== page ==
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Twitter’s future is newsletters and podcasts, not tweets

With Revue and a slew of other new products, Twitter is trying hard to move past texting.

Twitter’s future is newsletters and podcasts, not tweets

We started with 140 characters. What now?

Image: Liv Iko/Protocol

Twitter was once a home for 140-character missives about your lunch. Now, it's something like the real-time nerve center of the internet. But as for what Twitter wants to be going forward? It's slightly more complicated.

In just the last few months, Twitter has rolled out Fleets, a Stories-like feature; started testing an audio-only experience called Spaces; and acquired the podcast app Breaker and the video chat app Squad. And on Tuesday, Twitter announced it was acquiring Revue, a newsletter platform. The whole 140-characters thing (which is now 280 characters, by the way) is certainly not Twitter's organizing principle anymore. So what is?

Twitter was always just about speed. The initial 140-character limit that became associated with the platform was a technical limitation — required to fit everything into a text message, then the quickest way to reach people — not a statement about brevity being the soul of anything. Many of the moves Twitter has made over the years have been in service of making Twitter even faster: faster to show users good stuff with algorithms, faster to publish with Fleets, faster to spread information with RTs and quote tweets. Even when Twitter decides not to do something, the reasons usually come back to speed. Take the much-desired edit button: One reason Jack Dorsey has given for not including one is that it "means we'd have to delay sending that tweet out … we'll probably never do it."

Rather than think of Twitter as a social network or a 140-character writing tool, it's helpful to think of Twitter the way Dorsey does. "At its core Twitter is public messaging," he said in 2016. "A simple way to say something, to anyone, that everyone in the world can see instantly."

That tweet came in part in response to a Recode story that claimed Twitter was considering expanding its text limit to 10,000 characters. Dorsey didn't quite acknowledge the plan, but he didn't shoot the report down, either. He also explained why longer-form text might be a powerful part of Twitter. "We've spent a lot of time observing what people are doing on Twitter, and we see them taking screenshots of text and tweeting it," he tweeted (in a Notes app screenshot, of course). "Instead, what if that text … was actually text? Text that could be searched. Text that could be highlighted. That's more utility and power."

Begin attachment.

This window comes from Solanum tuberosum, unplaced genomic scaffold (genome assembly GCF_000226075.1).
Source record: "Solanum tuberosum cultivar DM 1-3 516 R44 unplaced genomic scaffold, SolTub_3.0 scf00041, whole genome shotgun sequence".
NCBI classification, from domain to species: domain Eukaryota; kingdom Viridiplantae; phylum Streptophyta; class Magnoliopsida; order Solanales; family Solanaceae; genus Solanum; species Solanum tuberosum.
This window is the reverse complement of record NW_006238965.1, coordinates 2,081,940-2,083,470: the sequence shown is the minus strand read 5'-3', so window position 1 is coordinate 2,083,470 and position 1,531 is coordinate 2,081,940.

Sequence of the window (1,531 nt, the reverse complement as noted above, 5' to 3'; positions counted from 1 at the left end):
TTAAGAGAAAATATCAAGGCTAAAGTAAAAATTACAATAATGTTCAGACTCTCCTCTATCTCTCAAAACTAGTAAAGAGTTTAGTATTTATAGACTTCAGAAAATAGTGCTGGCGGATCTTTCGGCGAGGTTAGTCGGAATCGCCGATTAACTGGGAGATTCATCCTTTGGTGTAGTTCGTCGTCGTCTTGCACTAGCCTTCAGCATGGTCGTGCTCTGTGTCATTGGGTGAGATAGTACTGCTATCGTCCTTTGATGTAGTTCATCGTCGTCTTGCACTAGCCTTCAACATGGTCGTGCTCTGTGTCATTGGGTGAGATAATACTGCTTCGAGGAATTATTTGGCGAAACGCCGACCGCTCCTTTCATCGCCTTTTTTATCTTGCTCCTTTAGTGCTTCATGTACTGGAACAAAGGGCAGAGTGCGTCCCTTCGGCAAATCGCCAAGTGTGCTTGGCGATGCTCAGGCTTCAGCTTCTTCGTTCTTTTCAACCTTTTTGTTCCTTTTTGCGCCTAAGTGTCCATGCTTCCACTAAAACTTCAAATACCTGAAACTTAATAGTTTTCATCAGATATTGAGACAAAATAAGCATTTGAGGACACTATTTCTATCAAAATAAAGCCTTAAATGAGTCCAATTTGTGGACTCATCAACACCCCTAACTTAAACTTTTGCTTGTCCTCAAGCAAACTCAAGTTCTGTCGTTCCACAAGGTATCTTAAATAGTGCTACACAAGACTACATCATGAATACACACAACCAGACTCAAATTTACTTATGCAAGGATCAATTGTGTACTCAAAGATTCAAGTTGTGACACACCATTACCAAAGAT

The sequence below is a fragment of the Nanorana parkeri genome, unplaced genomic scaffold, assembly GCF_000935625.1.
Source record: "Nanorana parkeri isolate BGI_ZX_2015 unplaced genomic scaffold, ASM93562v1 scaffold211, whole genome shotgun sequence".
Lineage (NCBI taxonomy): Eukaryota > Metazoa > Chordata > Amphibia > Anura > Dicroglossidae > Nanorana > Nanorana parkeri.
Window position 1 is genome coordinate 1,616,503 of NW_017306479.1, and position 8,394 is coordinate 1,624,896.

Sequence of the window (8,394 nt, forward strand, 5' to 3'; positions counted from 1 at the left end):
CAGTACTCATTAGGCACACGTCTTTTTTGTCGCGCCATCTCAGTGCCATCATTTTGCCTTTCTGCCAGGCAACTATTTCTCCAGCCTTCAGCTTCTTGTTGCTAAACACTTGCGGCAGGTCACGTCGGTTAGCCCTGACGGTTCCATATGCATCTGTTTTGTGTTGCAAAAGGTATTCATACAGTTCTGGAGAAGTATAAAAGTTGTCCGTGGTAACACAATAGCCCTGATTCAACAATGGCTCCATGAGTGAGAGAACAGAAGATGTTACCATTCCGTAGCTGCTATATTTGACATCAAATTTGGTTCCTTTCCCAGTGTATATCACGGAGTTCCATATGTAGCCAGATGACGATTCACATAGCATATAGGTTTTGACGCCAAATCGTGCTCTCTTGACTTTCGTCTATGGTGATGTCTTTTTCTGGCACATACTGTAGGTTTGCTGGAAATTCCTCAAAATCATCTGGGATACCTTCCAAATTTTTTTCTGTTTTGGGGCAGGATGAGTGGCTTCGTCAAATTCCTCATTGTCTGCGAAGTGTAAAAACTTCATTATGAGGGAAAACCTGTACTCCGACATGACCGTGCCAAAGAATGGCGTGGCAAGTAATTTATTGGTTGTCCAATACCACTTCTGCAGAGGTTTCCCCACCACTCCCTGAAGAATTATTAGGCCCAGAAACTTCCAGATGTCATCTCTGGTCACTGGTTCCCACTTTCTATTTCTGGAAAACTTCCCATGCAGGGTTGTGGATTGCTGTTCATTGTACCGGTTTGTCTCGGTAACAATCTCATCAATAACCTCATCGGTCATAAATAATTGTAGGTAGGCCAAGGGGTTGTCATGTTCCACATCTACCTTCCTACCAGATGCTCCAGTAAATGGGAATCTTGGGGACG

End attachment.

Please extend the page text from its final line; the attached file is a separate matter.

Increasingly, Twitter is also thinking about what Twitter looks like outside of its own apps. With Project Bluesky, the company is investigating turning Twitter into a protocol rather than a platform, so the Twitter that users know today would be just one way to tap into the social graph and content flowing through it. And with Revue, Twitter is heading into users' email inboxes. Revue appears to be a good fit at Twitter, actually: Its platform has always focused on curation, making it easy for newsletter writers to grab a bunch of links, add commentary and send it to subscribers. Which sounds an awful lot like Twitter — only longer.

The Revue acquisition, and some of Twitter's other recent moves, also make clear where the company is headed as a business. It's leaning into working with creators, trying to help people build audiences and make money on the platform so that they'll keep spending time there. Twitter is way behind on this front. Twitter is, for most creators, a marketing vehicle, a public way to send fans to the Instagram/Twitch/TikTok/Substacks that make them actual money.